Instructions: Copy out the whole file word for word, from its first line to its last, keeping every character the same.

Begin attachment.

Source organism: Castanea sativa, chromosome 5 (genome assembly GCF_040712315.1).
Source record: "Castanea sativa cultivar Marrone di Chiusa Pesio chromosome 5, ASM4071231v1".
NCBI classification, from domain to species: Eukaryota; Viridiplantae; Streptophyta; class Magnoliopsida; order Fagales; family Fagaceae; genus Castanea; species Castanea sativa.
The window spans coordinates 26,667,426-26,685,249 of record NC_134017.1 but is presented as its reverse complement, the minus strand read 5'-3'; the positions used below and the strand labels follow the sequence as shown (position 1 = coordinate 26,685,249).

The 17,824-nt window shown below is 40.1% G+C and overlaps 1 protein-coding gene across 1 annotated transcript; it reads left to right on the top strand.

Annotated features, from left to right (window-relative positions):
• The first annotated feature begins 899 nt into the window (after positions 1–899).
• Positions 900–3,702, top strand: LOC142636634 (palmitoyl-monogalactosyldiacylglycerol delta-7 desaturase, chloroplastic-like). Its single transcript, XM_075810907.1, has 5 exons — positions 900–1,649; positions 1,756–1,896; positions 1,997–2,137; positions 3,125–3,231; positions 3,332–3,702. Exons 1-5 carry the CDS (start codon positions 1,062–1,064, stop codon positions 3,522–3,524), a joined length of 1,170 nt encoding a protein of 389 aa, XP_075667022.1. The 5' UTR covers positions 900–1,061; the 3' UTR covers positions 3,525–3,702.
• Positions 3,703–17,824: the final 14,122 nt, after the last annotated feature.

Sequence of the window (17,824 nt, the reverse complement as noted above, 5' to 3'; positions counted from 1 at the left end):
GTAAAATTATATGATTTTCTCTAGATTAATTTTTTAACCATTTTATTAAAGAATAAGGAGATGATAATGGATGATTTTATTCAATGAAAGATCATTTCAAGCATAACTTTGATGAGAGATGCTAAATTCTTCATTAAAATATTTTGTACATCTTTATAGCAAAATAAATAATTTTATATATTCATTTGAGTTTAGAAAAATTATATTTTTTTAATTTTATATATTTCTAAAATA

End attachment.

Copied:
Source organism: Castanea sativa, chromosome 5 (genome assembly GCF_040712315.1).
Source record: "Castanea sativa cultivar Marrone di Chiusa Pesio chromosome 5, ASM4071231v1".
NCBI classification, from domain to species: Eukaryota; Viridiplantae; Streptophyta; class Magnoliopsida; order Fagales; family Fagaceae; genus Castanea; species Castanea sativa.
The window spans coordinates 26,667,426-26,685,249 of record NC_134017.1 but is presented as its reverse complement, the minus strand read 5'-3'; the positions used below and the strand labels follow the sequence as shown (position 1 = coordinate 26,685,249).

The 17,824-nt window shown below is 40.1% G+C and overlaps 1 protein-coding gene across 1 annotated transcript; it reads left to right on the top strand.

Annotated features, from left to right (window-relative positions):
• The first annotated feature begins 899 nt into the window (after positions 1–899).
• Positions 900–3,702, top strand: LOC142636634 (palmitoyl-monogalactosyldiacylglycerol delta-7 desaturase, chloroplastic-like). Its single transcript, XM_075810907.1, has 5 exons — positions 900–1,649; positions 1,756–1,896; positions 1,997–2,137; positions 3,125–3,231; positions 3,332–3,702. Exons 1-5 carry the CDS (start codon positions 1,062–1,064, stop codon positions 3,522–3,524), a joined length of 1,170 nt encoding a protein of 389 aa, XP_075667022.1. The 5' UTR covers positions 900–1,061; the 3' UTR covers positions 3,525–3,702.
• Positions 3,703–17,824: the final 14,122 nt, after the last annotated feature.

Sequence of the window (17,824 nt, the reverse complement as noted above, 5' to 3'; positions counted from 1 at the left end):
GTAAAATTATATGATTTTCTCTAGATTAATTTTTTAACCATTTTATTAAAGAATAAGGAGATGATAATGGATGATTTTATTCAATGAAAGATCATTTCAAGCATAACTTTGATGAGAGATGCTAAATTCTTCATTAAAATATTTTGTACATCTTTATAGCAAAATAAATAATTTTATATATTCATTTGAGTTTAGAAAAATTATATTTTTTTAATTTTATATATTTCTAAAATA